Guernsey, 20 January 1856
FIRE AND RAIN
A raindrop meandered down the frosted windowpane in a race with the tear on the woman’s cheek. The sun had failed to show itself for nearly a week, between the rain and the fog; it was the depths of winter in the Channel Islands, and even had she not been melancholy, the woman would still have been miserable—she was French, and preferred the warmer climes near the Mediterranean. Guernsey, though half French, was in too close proximity to England both in distance and nature, a hopeless rock in an unremarkable body of water. The woman feared the island would serve as her prison or her tomb, or both.
She rolled a pen between thumb and forefinger, its sepia ink spattering the otherwise pristine page. To the side sat a sheaf of notes, illegible to all but herself and their creator, which it was her privilege and duty—and curse—to transcribe for the typesetters for publication. Idly the woman considered the back of her hand, the loosening flesh, the tiny creases, the pulsing blue veins, the darkening spots; she was aging, she was ancient, she was practically mummified; she was forty nine years old, half a century, her remaining life a mere shell of existence, tenuously held to the mortal plane by love, by hate, by choice, and by fate.
Once she had been deemed beautiful, by the pitiless and exacting standards of men and of society. She had been an actress, a model, and a courtesan; the lover of the artist James Pradier, she was immortalized in sculpture as part of the massive fountain at what was then called the Place de la Révolution. Her simulacrum no longer gazed upon the public guillotine, for now it was called the Place de la Concorde, and for generations hence visitors and residents would be able to gawk and gape at the half naked, ephemeral figure captured thereon as the anthropomorphic representation of the city of Strasbourg. She was twenty-five when Pradier had sculpted her, fixing that raven haired, porcelain complexioned beauty in time, ageless.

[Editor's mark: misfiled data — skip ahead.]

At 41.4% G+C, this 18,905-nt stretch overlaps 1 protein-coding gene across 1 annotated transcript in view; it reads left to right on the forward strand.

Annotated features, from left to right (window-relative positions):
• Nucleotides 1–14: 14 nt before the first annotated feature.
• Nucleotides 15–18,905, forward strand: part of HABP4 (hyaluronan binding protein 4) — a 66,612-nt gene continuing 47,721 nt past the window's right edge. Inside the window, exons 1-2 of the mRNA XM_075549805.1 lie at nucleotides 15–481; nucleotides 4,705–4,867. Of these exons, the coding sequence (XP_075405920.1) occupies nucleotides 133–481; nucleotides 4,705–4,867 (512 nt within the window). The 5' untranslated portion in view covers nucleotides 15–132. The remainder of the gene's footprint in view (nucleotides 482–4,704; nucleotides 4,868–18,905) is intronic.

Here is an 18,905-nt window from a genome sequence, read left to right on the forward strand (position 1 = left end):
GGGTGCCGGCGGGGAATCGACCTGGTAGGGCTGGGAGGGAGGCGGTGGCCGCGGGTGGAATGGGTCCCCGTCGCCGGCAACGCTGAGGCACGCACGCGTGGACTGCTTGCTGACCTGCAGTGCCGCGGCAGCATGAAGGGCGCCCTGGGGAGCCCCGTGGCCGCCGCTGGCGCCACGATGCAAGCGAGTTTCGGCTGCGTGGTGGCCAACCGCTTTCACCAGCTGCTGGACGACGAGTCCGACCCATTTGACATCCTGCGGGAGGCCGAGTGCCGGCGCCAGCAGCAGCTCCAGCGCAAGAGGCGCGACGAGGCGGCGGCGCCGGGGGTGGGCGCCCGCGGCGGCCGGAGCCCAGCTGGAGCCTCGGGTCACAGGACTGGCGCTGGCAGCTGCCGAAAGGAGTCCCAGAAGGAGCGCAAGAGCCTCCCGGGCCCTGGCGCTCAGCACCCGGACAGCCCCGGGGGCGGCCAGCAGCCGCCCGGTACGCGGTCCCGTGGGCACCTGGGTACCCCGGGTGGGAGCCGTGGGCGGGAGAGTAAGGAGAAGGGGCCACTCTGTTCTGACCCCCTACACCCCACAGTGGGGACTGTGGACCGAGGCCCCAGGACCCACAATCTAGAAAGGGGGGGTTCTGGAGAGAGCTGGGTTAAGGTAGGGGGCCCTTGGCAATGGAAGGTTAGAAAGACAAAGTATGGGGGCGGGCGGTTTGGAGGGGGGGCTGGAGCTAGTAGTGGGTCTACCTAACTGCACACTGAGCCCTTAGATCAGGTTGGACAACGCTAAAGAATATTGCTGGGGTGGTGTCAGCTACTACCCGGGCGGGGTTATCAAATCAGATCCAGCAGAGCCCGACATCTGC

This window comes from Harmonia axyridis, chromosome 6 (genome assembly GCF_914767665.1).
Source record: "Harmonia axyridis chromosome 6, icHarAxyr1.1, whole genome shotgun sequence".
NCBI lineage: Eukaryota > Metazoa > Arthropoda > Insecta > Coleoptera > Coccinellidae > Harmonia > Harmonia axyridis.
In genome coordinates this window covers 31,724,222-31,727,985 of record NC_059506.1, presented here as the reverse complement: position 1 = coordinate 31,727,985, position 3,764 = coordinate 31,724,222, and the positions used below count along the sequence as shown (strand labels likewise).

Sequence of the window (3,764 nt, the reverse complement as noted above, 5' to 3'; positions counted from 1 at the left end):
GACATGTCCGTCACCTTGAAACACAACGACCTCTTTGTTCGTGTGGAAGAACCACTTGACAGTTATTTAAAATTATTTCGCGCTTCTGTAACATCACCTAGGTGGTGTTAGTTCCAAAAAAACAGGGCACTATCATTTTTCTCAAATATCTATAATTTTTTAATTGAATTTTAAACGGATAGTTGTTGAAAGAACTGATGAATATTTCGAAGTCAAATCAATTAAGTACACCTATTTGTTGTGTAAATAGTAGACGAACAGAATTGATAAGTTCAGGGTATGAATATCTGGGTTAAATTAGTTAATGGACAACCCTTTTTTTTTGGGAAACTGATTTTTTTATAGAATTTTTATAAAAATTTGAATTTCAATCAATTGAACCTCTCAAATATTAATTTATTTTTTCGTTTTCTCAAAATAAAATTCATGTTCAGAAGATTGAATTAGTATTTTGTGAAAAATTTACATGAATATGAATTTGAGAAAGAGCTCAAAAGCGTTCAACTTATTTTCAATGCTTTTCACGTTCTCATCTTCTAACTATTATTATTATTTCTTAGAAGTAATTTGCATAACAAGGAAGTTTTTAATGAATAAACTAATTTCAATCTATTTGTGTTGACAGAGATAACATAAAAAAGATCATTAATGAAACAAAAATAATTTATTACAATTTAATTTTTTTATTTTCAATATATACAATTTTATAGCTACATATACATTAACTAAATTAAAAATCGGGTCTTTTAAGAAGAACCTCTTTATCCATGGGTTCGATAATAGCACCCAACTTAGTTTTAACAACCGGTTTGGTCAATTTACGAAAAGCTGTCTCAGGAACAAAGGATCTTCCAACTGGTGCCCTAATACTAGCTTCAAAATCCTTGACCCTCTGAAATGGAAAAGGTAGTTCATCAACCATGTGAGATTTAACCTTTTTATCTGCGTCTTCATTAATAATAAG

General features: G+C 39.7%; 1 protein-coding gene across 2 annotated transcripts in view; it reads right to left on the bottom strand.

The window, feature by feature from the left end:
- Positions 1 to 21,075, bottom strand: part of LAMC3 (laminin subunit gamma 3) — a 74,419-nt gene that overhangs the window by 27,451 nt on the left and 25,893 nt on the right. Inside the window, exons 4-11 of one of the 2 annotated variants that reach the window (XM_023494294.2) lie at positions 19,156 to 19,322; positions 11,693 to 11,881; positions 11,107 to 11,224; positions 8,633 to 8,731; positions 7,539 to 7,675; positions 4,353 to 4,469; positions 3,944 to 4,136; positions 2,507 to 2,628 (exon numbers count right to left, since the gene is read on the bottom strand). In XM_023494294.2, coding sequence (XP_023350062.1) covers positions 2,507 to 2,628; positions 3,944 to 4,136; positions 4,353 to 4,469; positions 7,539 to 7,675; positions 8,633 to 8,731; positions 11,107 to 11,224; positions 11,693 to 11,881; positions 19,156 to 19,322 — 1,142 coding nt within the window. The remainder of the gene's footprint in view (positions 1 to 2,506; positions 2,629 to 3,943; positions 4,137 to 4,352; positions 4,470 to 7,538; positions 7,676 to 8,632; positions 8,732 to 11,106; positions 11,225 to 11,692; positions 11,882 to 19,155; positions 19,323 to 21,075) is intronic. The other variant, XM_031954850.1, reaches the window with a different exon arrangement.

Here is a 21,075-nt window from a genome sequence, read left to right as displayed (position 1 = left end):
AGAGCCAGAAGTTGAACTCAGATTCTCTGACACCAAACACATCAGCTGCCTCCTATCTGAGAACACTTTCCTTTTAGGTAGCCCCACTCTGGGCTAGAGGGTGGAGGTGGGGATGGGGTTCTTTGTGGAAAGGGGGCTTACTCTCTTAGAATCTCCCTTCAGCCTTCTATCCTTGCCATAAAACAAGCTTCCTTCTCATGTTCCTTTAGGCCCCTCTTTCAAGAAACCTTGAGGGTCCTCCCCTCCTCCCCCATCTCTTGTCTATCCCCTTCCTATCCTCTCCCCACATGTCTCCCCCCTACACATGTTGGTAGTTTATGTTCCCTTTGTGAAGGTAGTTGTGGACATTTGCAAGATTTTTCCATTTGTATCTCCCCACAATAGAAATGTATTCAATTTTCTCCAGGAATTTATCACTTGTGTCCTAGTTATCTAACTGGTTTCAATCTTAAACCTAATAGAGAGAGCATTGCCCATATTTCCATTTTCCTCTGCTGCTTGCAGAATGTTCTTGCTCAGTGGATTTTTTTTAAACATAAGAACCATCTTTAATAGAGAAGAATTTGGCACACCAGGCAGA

What had once been called beautiful now appeared in the modern parlance merely handsome. Black hair had dulled, turned gray; her lithe figure had rounded while her rounded face sallowed. She dueled with gout upon occasion. Her eyesight had gone bad early and quickly, from the many years spent deciphering endless pages of notes and letters, and her hands were cramped from their transcription. She had sacrificed all, and now it seemed all for naught, for the one she had done all this for, the man to whom she had dedicated her life, her body, her talents, her soul, had fallen into obsession with another woman, one who was youthful, comely, exotic, and—because this woman had spurned his advances—irresistible.
The proof, irrefutable, lay on the desk beside the notes, a single sheet of paper, the damning evidence, the final blow.
She turned from the window to the insufficient fire in the hearth of her room. The hotel where she stayed—or rather where she had been installed, like an unwieldy yet still serviceable armoire—was so English, so sparse, so narrow and cramped, and the bitter winds of La Manche—howled through every unseen crack and corner. She drew her shawl up, shivering from more than cold.